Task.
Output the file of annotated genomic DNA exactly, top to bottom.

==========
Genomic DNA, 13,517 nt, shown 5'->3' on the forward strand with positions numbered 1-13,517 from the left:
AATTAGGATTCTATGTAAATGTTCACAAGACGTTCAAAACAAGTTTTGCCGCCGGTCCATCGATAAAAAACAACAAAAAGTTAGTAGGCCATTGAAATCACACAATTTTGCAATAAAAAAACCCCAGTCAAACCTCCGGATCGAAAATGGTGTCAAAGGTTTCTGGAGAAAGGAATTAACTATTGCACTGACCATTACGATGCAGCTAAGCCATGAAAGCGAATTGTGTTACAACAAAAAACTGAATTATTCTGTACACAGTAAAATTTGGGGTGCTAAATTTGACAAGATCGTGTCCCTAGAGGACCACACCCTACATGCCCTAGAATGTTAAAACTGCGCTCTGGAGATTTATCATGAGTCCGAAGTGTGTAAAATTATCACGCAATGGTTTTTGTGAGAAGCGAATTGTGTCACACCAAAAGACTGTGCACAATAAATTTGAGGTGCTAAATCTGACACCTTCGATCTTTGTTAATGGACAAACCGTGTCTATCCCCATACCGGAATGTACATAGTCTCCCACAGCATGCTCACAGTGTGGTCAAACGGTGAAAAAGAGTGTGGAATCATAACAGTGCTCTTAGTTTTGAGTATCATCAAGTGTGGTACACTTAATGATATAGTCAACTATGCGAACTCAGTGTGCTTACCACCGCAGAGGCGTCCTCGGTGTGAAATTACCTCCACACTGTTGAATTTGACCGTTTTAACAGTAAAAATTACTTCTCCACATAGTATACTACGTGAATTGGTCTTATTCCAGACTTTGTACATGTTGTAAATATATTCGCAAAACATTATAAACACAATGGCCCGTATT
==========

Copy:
Genomic DNA, 13,517 nt, shown 5'->3' on the forward strand with positions numbered 1-13,517 from the left:
AATTAGGATTCTATGTAAATGTTCACAAGACGTTCAAAACAAGTTTTGCCGCCGGTCCATCGATAAAAAACAACAAAAAGTTAGTAGGCCATTGAAATCACACAATTTTGCAATAAAAAAACCCCAGTCAAACCTCCGGATCGAAAATGGTGTCAAAGGTTTCTGGAGAAAGGAATTAACTATTGCACTGACCATTACGATGCAGCTAAGCCATGAAAGCGAATTGTGTTACAACAAAAAACTGAATTATTCTGTACACAGTAAAATTTGGGGTGCTAAATTTGACAAGATCGTGTCCCTAGAGGACCACACCCTACATGCCCTAGAATGTTAAAACTGCGCTCTGGAGATTTATCATGAGTCCGAAGTGTGTAAAATTATCACGCAATGGTTTTTGTGAGAAGCGAATTGTGTCACACCAAAAGACTGTGCACAATAAATTTGAGGTGCTAAATCTGACACCTTCGATCTTTGTTAATGGACAAACCGTGTCTATCCCCATACCGGAATGTACATAGTCTCCCACAGCATGCTCACAGTGTGGTCAAACGGTGAAAAAGAGTGTGGAATCATAACAGTGCTCTTAGTTTTGAGTATCATCAAGTGTGGTACACTTAATGATATAGTCAACTATGCGAACTCAGTGTGCTTACCACCGCAGAGGCGTCCTCGGTGTGAAATTACCTCCACACTGTTGAATTTGACCGTTTTAACAGTAAAAATTACTTCTCCACATAGTATACTACGTGAATTGGTCTTATTCCAGACTTTGTACATGTTGTAAATATATTCGCAAAACATTATAAACACAATGGCCCGTATT